Dirks and Bedi said that the institute is an ideal learning place since patients tend to stay longer than in a private setting or a general hospital. Bedi also said that learning all the technical aspects of diagnosis and treatment is as important as being able to recognize the value of transference and countertransference in any encounter- what Bedi calls "the delicate dance" between doctor and patient.

"If you have a setting such as this, the patients are the best teachers," said Bedi. "It's a place to learn the natural history of disease. I believe that if you have a good place for PA residents to learn and an interested teaching staff, you can graduate a class that functions roughly at the level of a first-year psychiatry resident."

Bedi underscored the nearly desperate need for psychiatrist "extenders" in rural America. "I tell my PAs that if you want to be more than a sidekick to someone's busy practice, you need to go to a place where you will be valued," he said. "And you will be valued only in places that are underserved."


The presence of PAs in medical practices of all kinds has grown in recent years, in part because they do function almost as apprentice physicians, having received rigorous, though abbreviated, training in the medical model (see box).

"PAs are trained to do things by the book," said Bruce Pfohl, M.D., a professor of psychiatry at the University of Iowa and past director of the university's outpatient clinic, where two PAs are now employed. "They tend to be very systematic and are well trained to practice evidence-based medicine. The majority of the patients we see respond very well to standard treatment, so it's a matter of following things by the book to decide how to treat them. PAs do an excellent job of that."

Pfohl recounted his own exposure as a patient to the good work that PAs do when he broke his clavicle and was treated by an orthopedic PA. "I was impressed with her knowledge and her ability to answer my questions," he said.

It was about eight years ago, when he was director of the outpatient psychiatric clinic at the University of Iowa, that the patient load began to overburden available staff. "PAs seemed like a good way to go, and we hired four for the department of psychiatry," Pfohl said. "They were accepted immediately by patients and staff."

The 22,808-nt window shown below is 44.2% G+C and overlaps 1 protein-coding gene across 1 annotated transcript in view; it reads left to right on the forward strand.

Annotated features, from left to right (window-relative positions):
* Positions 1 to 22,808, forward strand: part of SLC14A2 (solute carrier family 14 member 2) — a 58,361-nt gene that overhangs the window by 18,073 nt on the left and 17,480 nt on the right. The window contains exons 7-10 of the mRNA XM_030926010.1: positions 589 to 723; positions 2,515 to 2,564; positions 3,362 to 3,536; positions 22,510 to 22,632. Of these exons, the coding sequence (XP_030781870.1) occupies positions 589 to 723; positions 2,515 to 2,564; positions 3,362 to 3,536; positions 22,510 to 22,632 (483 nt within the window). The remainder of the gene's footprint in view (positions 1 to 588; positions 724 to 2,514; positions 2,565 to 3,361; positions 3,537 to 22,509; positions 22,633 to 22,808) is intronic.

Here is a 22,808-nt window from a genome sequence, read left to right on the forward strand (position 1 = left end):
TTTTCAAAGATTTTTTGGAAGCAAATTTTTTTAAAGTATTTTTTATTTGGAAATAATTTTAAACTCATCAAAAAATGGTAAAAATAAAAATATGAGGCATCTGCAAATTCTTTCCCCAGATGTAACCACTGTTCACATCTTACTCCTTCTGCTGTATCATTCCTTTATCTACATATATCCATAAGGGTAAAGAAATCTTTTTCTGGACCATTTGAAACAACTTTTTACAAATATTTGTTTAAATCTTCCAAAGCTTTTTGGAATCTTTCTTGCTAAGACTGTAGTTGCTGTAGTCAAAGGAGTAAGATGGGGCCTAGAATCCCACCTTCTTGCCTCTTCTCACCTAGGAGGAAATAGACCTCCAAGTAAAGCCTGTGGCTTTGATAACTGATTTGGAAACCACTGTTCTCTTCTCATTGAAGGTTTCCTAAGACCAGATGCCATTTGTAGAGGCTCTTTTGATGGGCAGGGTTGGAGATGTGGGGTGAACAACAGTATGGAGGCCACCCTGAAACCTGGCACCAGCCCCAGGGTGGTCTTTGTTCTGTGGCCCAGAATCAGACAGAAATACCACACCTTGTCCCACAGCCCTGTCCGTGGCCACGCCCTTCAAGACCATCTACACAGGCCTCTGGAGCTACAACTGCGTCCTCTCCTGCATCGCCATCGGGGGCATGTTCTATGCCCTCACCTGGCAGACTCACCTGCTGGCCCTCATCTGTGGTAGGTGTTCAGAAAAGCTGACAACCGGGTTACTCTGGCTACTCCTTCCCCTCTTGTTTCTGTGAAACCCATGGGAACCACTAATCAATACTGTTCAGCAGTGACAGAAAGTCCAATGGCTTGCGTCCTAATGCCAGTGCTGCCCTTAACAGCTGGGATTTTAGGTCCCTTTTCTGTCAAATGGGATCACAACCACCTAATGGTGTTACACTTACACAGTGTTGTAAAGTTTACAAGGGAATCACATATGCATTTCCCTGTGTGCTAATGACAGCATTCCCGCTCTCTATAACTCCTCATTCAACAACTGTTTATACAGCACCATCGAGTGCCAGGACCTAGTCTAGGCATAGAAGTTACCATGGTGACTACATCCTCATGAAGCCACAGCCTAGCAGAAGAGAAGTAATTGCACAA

Linda Madson, M.D., medical director of the adult outpatient clinic, said that PAs at the clinic practice very much like a psychiatrist. "They have their own caseload of patients they see for medication management," she said. "They make decisions about medication in consultation with a supervising psychiatrist and follow the patient over time."

Madson added that the PAs have an advantage over the psychiatry residents: there is less turnover. "A patient gets a new resident every year, while a PA is a permanent staff member. So the patient benefits from the added continuity."


Psychiatrists and physician assistants alike agree that although PAs may in many cases be acting independently, the model of care is a consultative, collaborative one.

"While they are extenders, they are not replacements," said Bedi. "To use this model correctly, you need to understand the limitations and play to the strengths. I have no problem delegating to a PA who knows how to use the medications and knows that I expect to be called for consultation. And they do extremely well in an inpatient setting because they get supervision almost daily. In this way, the psychiatrist can be in charge of 25 patients instead of 15."

St. John agreed. "We can do the general medical care for a lot of psychiatric patients, always with supervision," he said. "We never work independently, but always with a physician. That is one thing that helps us, because we are not viewed as a threat."

Madson confirmed that PAs are, by training, secure in their role as extenders, not replacements for the physician. "You can see how conscientious they are about seeking supervision when they are not sure of something," she said. "That is a big part of the comfort we have in allowing them to function independently."

Pfohl, Madson, and Bedi agreed that PAs are an answer to the shortage of psychiatrists in rural areas. "In order to provide good care to as many people as possible, we need to look at matching resources with the level of care someone needs," Pfohl said. "A large percentage of patients who see a psychiatrist don't use the full expertise that a psychiatrist has."

He urged psychiatrists elsewhere to explore the use of PAs as a solution to the problem of access to care. "I have never heard anyone say that he or she tried working with PAs and it didn't work," he said.